Despite their growing importance, however, these diverse methods and concepts for mapping the emotive biographies of things have not yet been in a direct dialogue with one another. By focusing on the material dimensions of affect and, conversely, the emotional components of object formation, this conference aims to bridge this gap.
Serguei Oushakine (Slavic Languages and Literatures; Anthropology, Princeton U)
Anna Katsnelson (Slavic Languages & Literatures, Princeton U)
David Leheny (East Asian Studies, Princeton U)
Anson Rabinbach (Department of History, Princeton U)
Gayle Salamon (Department of English, Princeton U)
In 1923, the influential Russian writer Maxim Gorky complained in one of his letters: “In Russia, formalists, futurists, and certain people called constructivists perform all kinds of deformity. It must be stopped.” Stopped it was not. In the early 1920s, Russian Constructivism emerged as a key emblem of Soviet modernity that responded to the call to “materially shape the flux” of social life, as Alexei Gan put it. It did this through a series of crucial theoretical, aesthetic, and technological interventions which broke with the artistic languages of the past and, simultaneously, offered new tools for organizing a new life. Penetrating all spheres of the everyday – from housing, tableware and clothing to public space, mass performances and journalism – Constructivism fundamentally changed not only the vocabulary of expressive means but also the very understanding of the material environment and its social potentialities.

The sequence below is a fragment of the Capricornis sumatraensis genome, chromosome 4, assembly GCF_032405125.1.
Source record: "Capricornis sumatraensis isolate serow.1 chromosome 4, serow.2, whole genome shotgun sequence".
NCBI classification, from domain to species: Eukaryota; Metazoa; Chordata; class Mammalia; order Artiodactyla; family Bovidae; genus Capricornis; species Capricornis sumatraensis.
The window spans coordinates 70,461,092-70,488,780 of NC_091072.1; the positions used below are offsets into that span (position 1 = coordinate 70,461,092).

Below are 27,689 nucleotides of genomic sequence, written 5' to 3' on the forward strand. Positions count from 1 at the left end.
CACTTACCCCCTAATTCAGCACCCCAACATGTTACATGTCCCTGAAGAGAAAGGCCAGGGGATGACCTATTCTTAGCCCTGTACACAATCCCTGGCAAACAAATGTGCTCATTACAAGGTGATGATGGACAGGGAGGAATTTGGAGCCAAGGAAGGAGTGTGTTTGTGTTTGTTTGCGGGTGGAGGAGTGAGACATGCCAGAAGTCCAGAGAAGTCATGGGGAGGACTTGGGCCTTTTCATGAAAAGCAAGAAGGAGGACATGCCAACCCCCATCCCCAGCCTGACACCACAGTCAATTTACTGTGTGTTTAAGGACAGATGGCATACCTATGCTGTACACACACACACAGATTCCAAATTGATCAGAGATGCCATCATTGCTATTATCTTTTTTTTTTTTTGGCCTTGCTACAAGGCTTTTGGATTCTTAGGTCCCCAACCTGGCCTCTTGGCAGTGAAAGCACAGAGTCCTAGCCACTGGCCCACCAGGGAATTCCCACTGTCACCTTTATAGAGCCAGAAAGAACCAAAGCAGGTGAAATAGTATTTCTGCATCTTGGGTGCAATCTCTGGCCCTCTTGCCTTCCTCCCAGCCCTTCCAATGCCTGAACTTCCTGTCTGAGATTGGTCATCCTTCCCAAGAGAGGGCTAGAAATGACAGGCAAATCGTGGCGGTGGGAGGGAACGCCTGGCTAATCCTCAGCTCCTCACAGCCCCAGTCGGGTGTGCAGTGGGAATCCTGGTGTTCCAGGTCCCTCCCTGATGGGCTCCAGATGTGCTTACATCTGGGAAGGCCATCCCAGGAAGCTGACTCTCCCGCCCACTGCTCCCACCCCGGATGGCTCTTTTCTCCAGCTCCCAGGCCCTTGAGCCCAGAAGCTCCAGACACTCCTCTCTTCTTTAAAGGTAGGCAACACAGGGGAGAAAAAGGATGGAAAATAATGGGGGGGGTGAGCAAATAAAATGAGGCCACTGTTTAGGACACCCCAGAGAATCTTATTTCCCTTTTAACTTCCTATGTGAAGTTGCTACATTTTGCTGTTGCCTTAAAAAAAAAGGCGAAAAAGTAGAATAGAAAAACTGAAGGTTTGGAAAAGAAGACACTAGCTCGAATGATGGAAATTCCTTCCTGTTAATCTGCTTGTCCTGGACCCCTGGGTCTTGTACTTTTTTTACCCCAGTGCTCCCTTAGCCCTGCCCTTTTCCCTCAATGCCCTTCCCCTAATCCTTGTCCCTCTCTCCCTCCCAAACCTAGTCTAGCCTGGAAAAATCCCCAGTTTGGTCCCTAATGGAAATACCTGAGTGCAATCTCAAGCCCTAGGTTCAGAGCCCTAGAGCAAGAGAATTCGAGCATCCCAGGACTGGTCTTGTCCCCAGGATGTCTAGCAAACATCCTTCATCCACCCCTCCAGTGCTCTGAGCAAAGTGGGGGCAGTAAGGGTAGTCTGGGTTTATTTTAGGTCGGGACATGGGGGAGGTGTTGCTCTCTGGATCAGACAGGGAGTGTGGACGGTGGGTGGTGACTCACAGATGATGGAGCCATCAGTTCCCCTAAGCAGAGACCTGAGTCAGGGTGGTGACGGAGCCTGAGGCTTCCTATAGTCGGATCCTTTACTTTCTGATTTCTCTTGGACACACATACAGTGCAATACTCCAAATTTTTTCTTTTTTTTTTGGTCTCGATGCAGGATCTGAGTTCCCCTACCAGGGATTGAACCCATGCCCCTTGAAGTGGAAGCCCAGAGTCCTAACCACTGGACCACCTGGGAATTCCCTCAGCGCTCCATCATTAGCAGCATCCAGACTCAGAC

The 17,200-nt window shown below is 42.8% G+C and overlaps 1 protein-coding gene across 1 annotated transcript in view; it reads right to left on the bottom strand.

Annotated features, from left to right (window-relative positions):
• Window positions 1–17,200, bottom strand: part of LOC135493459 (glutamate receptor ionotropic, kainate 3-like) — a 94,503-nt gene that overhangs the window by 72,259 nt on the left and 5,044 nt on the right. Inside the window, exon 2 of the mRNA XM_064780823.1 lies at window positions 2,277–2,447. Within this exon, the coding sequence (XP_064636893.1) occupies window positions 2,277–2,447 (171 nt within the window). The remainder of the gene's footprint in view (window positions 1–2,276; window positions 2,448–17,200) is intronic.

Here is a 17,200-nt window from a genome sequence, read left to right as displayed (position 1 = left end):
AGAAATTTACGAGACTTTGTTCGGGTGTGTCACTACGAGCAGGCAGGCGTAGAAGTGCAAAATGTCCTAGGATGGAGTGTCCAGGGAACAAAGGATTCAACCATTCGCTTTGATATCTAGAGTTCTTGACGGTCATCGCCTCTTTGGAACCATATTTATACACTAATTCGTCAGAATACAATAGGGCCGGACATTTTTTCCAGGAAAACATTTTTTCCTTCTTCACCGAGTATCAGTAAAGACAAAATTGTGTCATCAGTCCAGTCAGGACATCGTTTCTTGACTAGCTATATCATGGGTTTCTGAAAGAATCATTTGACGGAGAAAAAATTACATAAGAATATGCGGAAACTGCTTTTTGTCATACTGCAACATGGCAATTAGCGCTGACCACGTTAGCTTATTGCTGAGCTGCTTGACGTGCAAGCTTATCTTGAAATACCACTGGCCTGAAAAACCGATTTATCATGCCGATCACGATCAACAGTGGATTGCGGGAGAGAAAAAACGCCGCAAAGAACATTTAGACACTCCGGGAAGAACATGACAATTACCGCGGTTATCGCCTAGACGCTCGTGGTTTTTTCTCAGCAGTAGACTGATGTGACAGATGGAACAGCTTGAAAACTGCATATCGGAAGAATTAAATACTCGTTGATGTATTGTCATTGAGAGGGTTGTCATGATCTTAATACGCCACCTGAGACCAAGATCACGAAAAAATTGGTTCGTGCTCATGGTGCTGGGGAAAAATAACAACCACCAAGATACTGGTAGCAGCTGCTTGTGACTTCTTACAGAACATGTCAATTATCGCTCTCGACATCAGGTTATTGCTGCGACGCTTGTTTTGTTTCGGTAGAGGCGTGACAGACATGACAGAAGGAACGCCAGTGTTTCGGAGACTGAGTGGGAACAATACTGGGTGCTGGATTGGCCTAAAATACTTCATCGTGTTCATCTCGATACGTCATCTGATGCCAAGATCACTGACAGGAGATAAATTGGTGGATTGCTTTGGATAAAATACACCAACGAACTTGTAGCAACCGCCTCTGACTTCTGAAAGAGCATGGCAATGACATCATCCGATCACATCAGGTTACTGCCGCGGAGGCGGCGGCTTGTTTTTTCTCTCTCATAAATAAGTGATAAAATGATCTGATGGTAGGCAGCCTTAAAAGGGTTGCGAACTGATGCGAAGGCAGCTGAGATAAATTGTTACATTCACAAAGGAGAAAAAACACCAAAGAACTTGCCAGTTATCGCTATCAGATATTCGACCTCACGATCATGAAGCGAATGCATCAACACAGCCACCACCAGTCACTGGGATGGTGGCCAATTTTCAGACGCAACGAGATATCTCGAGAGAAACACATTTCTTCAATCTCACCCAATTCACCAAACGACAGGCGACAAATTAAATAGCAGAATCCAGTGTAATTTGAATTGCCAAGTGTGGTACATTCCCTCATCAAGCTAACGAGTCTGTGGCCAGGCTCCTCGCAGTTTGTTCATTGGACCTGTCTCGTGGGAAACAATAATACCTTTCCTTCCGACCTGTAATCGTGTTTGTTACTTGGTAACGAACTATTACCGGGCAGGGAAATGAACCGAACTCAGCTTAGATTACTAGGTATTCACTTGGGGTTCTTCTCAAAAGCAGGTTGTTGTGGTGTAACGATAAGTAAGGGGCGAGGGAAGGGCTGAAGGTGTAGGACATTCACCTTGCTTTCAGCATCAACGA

In the last two decades, this initial and most productive period of Constructivism has captured the interest of scholars again and become a privileged site of analytic and historical investment. The goal of this conference, however, is to shift scholarly attention to a less radical but no less complex stage in this movement’s history: the afterlife of Constructivism. In 1922, Boris Arvatov, a leading art critic of the time, described the Constructivist approach as “illusions killed by life,” seeing in the sober rationality of this movement a viable alternative to the illusionist and mimetic arts of the past. It is precisely this ability of Constructivism to turn dead illusions into a source of inspiration that this conference plans to investigate.